Volume 92, Issue 63

Wednesday, January 20, 1999

elmer the elephant


Victim dies from stab wounds

Tuition verdict to come Friday

Renovations needed to fix safety concerns

Last call blamed for city violence

Posts may be toast

Carillon finds autonomy

Alcohol, thefts keep UPD on the move


Caught on campus

Renovations needed to fix safety concerns

By Sabrina Carinci
Gazette Staff

As recent plans to renovate some of Western's buildings for more class space are becoming closer to approval, some have argued Western's older buildings are being ignored.

Arthur Sampaio, a PhD candidate in the department of zoology at Western, said after learning about Western President Paul Davenport's sabbatical to Paris along with the recent renovations proposals to various buildings on campus, he feels administration has failed to look after his requests for repair to the Biological and Geological Sciences Building. "What I see is that something wrong is being done. I don't know what else to do to get their attention."

According to Sampaio, areas of the building and especially the third floor are drenched with a dark coloured liquid leaking from the roof. "The worst room in our area is a radioactive area – it's not a good working atmosphere," he said.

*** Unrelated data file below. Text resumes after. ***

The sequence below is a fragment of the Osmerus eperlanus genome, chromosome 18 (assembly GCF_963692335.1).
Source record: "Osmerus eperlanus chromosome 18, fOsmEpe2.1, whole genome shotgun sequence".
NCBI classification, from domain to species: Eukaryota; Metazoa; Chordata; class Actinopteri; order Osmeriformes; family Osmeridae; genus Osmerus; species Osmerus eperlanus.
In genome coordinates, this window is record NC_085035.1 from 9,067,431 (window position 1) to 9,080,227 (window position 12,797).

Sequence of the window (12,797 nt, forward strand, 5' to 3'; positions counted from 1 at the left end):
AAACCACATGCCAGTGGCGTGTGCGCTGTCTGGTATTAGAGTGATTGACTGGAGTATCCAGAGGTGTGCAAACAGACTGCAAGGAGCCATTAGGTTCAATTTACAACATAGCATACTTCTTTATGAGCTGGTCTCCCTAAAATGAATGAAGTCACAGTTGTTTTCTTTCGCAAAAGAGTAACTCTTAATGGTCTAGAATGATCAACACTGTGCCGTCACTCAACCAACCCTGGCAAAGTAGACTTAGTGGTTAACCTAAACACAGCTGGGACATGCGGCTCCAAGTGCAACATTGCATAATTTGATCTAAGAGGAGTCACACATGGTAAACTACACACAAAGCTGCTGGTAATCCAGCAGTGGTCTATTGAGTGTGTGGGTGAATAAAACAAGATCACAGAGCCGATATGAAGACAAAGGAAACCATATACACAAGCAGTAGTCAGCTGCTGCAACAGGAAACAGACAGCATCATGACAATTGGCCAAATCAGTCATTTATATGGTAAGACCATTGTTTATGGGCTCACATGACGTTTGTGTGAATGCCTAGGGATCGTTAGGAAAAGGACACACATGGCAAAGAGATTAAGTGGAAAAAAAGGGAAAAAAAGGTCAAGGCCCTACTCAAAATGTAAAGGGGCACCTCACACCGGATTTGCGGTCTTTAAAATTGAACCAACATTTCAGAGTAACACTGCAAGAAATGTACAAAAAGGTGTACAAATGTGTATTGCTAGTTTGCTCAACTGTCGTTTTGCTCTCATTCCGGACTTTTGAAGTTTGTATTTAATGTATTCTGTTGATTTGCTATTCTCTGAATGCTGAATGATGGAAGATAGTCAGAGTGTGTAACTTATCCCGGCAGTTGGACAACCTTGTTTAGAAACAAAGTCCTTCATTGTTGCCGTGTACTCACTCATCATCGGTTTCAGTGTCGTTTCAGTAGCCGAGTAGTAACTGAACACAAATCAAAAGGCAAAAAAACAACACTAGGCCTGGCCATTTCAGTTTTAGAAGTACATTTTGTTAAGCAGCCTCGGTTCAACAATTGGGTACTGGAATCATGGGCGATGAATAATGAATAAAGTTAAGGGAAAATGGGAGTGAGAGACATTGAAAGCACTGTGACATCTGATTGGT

In the three years Sampaio has been at Western, he said he has been complaining about the leaks. "Every time I call the physical plant, they come and place buckets under the leaks," he said. He added he does not believe it is the fault of physical plant and capital planning services but rather the university's administration for putting the other buildings ahead of the needs of the one he studies in.

Dave Riddell, senior director of physical plant and capital planning services, said although he is unfamiliar with Sampaio's particular complaints, he admitted it is difficult to keep on top of the many repairs which are needed on a daily basis.

Riddell also noted it should be understood the particular building in question is one of Western's oldest buildings and requires a lot of deferred maintenance, the maintenance required to keep aging buildings intact.

"The allocation to deferred maintenance in the capital plan is $400,000 next year and had grown to over $400,000 this year," he said. "We take all of our calls seriously – one way or another, we'll fix it."

Michael Kogan, president of the Sciences Student Council and a fourth-year scholar's electives student in genetics at Western, said he has not yet received any complaints about leaks in the building. "I think any time there's a concern about safety it needs to be looked at a little closer."

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Copyright The Gazette 1999